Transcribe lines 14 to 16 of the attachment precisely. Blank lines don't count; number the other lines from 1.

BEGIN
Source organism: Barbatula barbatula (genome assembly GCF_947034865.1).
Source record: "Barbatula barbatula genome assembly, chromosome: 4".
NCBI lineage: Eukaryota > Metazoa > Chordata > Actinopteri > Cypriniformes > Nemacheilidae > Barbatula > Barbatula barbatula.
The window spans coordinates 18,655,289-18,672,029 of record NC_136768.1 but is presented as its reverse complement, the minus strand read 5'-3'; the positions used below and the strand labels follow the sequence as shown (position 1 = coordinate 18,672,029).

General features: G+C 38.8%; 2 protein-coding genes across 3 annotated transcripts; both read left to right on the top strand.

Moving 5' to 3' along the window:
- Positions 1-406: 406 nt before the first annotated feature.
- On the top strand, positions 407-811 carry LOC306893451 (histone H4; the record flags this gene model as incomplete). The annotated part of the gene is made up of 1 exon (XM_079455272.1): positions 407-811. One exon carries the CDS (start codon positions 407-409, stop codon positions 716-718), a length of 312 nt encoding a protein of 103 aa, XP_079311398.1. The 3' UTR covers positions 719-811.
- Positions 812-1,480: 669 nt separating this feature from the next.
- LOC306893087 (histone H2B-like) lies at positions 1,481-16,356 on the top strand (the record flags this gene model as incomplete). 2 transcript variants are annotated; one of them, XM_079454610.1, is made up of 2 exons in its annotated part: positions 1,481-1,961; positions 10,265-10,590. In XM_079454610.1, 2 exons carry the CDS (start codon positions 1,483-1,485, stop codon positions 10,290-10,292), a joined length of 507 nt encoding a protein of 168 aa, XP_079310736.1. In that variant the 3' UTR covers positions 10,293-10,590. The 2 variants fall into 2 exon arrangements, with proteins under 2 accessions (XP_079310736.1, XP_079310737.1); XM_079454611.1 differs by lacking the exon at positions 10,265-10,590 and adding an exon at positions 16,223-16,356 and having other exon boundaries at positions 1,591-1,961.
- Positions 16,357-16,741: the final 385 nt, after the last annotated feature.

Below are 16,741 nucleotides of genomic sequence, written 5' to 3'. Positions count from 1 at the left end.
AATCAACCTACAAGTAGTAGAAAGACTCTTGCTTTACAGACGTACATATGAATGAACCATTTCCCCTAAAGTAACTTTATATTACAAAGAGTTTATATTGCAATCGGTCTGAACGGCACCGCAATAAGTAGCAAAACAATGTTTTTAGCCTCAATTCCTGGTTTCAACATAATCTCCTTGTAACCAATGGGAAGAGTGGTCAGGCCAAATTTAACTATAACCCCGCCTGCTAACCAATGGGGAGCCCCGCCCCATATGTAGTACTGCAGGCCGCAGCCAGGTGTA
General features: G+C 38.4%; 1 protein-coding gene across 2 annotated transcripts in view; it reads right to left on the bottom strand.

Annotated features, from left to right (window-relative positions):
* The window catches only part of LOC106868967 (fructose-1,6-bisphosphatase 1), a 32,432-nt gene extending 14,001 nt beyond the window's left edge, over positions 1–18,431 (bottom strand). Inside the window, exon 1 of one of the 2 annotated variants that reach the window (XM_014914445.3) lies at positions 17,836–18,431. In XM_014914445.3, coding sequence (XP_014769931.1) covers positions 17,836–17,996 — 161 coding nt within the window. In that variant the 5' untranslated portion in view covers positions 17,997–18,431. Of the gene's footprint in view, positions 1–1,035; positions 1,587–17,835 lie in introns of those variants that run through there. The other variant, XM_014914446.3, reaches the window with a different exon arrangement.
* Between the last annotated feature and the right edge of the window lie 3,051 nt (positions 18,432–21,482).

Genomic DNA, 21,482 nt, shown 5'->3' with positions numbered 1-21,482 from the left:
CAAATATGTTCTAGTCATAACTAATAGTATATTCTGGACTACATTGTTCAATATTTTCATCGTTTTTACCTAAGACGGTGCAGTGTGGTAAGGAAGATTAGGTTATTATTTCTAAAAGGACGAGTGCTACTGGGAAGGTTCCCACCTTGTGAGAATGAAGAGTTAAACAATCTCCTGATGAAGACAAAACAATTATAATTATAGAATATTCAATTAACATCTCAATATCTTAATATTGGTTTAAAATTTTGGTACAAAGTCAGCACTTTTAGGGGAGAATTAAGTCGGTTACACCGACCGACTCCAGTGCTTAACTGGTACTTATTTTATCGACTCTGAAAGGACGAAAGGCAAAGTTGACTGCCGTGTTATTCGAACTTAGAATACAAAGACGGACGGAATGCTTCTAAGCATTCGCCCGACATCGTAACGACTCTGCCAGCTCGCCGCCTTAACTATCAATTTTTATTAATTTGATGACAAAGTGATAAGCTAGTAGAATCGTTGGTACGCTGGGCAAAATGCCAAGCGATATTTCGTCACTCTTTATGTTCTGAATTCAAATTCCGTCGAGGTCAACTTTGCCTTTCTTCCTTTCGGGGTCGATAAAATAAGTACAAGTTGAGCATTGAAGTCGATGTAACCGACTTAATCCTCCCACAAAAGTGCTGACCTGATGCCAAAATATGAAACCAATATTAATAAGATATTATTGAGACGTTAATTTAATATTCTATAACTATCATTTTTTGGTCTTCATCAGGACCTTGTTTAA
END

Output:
General features: G+C 38.4%; 1 protein-coding gene across 2 annotated transcripts in view; it reads right to left on the bottom strand.

Annotated features, from left to right (window-relative positions):
* The window catches only part of LOC106868967 (fructose-1,6-bisphosphatase 1), a 32,432-nt gene extending 14,001 nt beyond the window's left edge, over positions 1–18,431 (bottom strand). Inside the window, exon 1 of one of the 2 annotated variants that reach the window (XM_014914445.3) lies at positions 17,836–18,431. In XM_014914445.3, coding sequence (XP_014769931.1) covers positions 17,836–17,996 — 161 coding nt within the window. In that variant the 5' untranslated portion in view covers positions 17,997–18,431. Of the gene's footprint in view, positions 1–1,035; positions 1,587–17,835 lie in introns of those variants that run through there. The other variant, XM_014914446.3, reaches the window with a different exon arrangement.